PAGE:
With its glittering Mediterranean coastline, countless colourful villages, miles upon miles of golden sandy stretches, and glorious sunshine nearly all year round, the South of France is naturally one of the most popular holiday destinations for travellers of all ages.


It’s also amongst the top places in the world where people choose to relocate permanently – and as a chartered South of France Surveyor, we’ve helped many, many people do just that.


No matter whether you’re planning a holiday or a trip to scout out a potential property purchase in the region, we’ve got six insider’s travel tips to help you make the most of your visit.


Buying a home is daunting – especially in a foreign country. However, with the help of an experienced South of France Surveyor, you can conduct your viewing armed with the right questions to ask, to ascertain precisely whether or not the property is a good investment, if there are any issues that might create problems in the future and if it ticks all the boxes it needs to tick to make your South of France dreams come true.

1. Learn a Little French

This is one of the most important questions you can ask the seller.


Parlez-vousfrançais? If not, familiarizing yourself with at least a little of the local language will help you no end when it comes to travelling around or when exploring a property you’re thinking about purchasing. Even if it’s just a few basics like bonjour (hello), s’ilvous plait (please) and merci (thank you), making the effort to speak the language will curry favour amongst all with whom you attempt to converse – and it may even prove endearing if you’re particularly bad at it (it’s the effort that counts). To get you started, here’s some useful direction vocabulary to help you navigate around.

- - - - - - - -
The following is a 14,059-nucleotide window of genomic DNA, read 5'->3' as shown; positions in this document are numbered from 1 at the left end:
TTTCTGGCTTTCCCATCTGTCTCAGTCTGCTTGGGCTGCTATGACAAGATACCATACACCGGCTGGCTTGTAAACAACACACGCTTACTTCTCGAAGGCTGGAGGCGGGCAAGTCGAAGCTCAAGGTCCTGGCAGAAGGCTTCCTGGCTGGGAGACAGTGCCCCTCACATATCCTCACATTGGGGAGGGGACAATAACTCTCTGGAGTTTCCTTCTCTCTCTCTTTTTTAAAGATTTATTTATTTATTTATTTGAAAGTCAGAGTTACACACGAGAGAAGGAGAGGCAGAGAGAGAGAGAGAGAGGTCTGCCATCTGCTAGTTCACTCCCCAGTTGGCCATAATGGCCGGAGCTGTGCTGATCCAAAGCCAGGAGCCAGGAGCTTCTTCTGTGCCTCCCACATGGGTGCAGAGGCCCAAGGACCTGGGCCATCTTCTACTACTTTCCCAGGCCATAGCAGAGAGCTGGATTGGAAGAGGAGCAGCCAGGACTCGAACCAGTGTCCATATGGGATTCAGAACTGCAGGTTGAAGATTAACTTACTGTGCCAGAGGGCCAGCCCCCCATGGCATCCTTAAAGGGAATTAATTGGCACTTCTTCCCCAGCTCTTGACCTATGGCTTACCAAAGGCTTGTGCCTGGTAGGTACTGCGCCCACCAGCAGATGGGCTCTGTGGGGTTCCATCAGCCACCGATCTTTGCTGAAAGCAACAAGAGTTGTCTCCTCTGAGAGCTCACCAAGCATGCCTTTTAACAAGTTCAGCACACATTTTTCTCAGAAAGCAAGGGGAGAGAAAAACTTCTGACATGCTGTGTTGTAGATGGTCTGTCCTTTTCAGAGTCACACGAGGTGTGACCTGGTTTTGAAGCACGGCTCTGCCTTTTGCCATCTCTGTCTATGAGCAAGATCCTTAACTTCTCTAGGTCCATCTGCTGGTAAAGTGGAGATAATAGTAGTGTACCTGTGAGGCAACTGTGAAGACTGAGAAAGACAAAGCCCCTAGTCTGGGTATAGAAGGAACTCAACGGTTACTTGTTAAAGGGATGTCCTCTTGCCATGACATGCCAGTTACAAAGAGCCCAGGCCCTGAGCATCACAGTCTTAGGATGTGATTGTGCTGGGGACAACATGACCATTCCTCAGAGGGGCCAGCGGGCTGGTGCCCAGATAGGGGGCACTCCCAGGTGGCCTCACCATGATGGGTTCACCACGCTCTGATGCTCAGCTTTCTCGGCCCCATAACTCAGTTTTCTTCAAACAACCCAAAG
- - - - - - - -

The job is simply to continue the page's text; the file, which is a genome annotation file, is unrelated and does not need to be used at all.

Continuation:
(Image source: lawlessfrench.com)


2. Learn to Read French Road Signs

This will, of course, be crucial if you’re travelling by car (as well as remembering to drive on the right-hand side of the road!!). To begin, know that all road signs and speed limits will be in kilometres, not miles, and that you must give way to the left when entering a roundabout – though, confusingly,thepriorité à droite(priority to the right) rule applies when approaching crossroads, junctions, traffic lights, and (can you believe it?) some old roundabouts.


Some helpful information about the priority to the right rule can be found here, while France-pub.com gives a detailed breakdown of French road traffic signs.

(Image source: france-pub.com)

3. Craft Out an Itinerary

The South of France is quite a large geographic area, covering the main regions of Dordogne, Bordeaux and Aquitaine, Midi-Pyrénées, the French Riviera and Provence. With so much potential ground to cover, the wisest thing to do is plan your itinerary in advance so you know where you’re going, where you’ll be staying, and to ensure you don’t spend all your time in the car.


With many years of experience living and working in the region as a South of France Surveyor, we’ve covered a fair few miles ourselves. Check out our 5-Day South of France Driving Itinerary – from Orange to the Massif des Calanques – for an example.